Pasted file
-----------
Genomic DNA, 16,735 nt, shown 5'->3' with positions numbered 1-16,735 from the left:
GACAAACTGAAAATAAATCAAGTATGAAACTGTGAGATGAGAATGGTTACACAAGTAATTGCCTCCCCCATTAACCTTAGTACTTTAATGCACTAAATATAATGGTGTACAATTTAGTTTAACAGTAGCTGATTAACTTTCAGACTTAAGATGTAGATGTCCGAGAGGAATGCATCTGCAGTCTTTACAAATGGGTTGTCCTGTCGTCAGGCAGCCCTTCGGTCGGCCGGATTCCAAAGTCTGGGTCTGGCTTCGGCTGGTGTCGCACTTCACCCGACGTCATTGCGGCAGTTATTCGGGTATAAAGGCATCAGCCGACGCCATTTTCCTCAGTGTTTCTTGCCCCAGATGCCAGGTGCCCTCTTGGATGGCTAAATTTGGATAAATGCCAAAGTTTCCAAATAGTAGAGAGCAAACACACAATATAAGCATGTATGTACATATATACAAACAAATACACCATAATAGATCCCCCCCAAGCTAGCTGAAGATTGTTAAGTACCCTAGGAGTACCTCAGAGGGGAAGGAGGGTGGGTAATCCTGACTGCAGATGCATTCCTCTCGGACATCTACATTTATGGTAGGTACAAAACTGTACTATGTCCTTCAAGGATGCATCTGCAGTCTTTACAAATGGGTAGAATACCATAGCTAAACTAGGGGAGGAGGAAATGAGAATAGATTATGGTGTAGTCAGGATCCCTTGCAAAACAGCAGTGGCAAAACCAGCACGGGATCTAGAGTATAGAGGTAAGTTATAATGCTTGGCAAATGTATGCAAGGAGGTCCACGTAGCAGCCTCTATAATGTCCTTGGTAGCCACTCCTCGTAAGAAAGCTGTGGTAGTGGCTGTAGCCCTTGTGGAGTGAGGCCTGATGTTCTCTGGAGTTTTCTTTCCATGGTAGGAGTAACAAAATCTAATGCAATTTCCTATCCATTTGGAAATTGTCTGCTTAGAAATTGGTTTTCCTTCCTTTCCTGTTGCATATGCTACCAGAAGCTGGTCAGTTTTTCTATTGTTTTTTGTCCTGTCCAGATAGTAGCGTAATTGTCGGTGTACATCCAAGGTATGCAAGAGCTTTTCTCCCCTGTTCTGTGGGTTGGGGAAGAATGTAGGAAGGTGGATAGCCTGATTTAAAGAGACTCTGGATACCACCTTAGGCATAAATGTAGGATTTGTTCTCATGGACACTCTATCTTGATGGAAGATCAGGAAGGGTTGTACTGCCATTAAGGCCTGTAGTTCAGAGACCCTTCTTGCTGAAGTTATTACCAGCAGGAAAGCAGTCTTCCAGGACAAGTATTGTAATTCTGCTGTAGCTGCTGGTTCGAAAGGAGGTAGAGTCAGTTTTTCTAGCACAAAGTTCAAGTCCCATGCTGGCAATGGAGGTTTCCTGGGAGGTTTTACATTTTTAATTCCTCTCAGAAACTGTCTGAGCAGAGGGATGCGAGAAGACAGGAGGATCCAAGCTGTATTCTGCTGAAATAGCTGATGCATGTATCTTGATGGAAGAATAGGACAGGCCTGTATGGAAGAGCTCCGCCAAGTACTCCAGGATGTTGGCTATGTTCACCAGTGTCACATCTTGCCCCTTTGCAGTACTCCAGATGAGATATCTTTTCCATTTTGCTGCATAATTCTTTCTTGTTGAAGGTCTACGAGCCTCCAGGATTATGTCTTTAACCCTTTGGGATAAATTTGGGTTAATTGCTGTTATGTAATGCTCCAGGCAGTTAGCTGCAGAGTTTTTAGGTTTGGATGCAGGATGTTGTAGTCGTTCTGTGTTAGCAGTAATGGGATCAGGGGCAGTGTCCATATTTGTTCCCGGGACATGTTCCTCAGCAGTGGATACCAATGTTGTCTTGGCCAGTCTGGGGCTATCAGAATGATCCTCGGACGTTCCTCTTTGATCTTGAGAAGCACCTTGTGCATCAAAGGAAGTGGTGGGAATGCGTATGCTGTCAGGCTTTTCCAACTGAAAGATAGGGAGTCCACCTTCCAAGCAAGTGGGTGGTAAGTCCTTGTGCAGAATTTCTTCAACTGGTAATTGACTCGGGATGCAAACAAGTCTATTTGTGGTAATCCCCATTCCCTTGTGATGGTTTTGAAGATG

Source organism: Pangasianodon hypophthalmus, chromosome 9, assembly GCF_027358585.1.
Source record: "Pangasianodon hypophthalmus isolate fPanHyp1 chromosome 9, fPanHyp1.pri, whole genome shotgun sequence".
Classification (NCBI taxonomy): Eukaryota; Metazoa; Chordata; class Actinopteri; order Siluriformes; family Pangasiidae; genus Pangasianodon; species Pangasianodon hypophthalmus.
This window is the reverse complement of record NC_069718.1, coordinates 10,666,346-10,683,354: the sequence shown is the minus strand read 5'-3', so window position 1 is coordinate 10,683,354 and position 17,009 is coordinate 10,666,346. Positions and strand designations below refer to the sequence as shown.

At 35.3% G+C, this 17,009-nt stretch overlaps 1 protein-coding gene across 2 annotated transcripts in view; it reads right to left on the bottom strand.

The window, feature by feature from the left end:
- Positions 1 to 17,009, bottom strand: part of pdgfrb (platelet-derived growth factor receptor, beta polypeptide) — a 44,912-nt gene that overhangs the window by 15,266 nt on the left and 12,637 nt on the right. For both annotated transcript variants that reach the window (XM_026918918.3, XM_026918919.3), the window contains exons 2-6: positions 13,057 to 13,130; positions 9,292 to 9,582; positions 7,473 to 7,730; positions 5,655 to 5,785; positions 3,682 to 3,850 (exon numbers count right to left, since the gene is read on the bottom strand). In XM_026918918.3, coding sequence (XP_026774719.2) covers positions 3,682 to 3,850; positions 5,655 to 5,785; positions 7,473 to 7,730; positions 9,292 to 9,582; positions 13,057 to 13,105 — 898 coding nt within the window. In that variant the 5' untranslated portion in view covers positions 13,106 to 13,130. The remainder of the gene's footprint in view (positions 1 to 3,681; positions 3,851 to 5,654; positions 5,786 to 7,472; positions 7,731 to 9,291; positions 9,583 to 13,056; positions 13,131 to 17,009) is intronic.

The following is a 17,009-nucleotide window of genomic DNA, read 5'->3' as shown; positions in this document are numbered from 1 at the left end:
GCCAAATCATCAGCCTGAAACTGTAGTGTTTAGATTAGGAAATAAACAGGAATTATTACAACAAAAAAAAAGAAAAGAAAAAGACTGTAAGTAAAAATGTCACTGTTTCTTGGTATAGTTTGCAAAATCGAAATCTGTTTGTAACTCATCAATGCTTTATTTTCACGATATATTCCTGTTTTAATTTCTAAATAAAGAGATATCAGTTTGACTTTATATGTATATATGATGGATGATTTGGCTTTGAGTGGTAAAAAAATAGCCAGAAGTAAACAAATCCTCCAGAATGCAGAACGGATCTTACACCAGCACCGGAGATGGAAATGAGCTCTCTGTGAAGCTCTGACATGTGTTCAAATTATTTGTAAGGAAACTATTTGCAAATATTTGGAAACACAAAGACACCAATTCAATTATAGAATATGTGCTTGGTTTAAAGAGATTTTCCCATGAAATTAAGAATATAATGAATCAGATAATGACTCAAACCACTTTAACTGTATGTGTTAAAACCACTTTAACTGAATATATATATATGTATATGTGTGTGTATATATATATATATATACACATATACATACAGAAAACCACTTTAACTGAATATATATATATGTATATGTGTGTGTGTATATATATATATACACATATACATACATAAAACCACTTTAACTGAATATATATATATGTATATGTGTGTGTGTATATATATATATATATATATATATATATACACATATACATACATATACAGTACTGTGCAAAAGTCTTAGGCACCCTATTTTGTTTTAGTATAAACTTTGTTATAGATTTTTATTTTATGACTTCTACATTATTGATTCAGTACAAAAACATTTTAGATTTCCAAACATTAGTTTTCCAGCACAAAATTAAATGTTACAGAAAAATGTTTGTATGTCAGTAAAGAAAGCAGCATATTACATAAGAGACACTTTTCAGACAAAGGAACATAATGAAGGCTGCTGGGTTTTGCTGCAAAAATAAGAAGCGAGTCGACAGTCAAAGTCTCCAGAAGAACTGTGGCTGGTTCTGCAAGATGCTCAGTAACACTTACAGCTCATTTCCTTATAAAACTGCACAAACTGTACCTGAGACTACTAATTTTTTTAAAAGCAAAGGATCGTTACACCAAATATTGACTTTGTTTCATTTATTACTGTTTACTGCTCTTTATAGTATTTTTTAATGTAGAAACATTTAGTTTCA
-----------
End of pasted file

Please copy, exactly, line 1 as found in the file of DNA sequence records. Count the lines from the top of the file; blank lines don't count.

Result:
Genomic DNA, 16,735 nt, shown 5'->3' with positions numbered 1-16,735 from the left: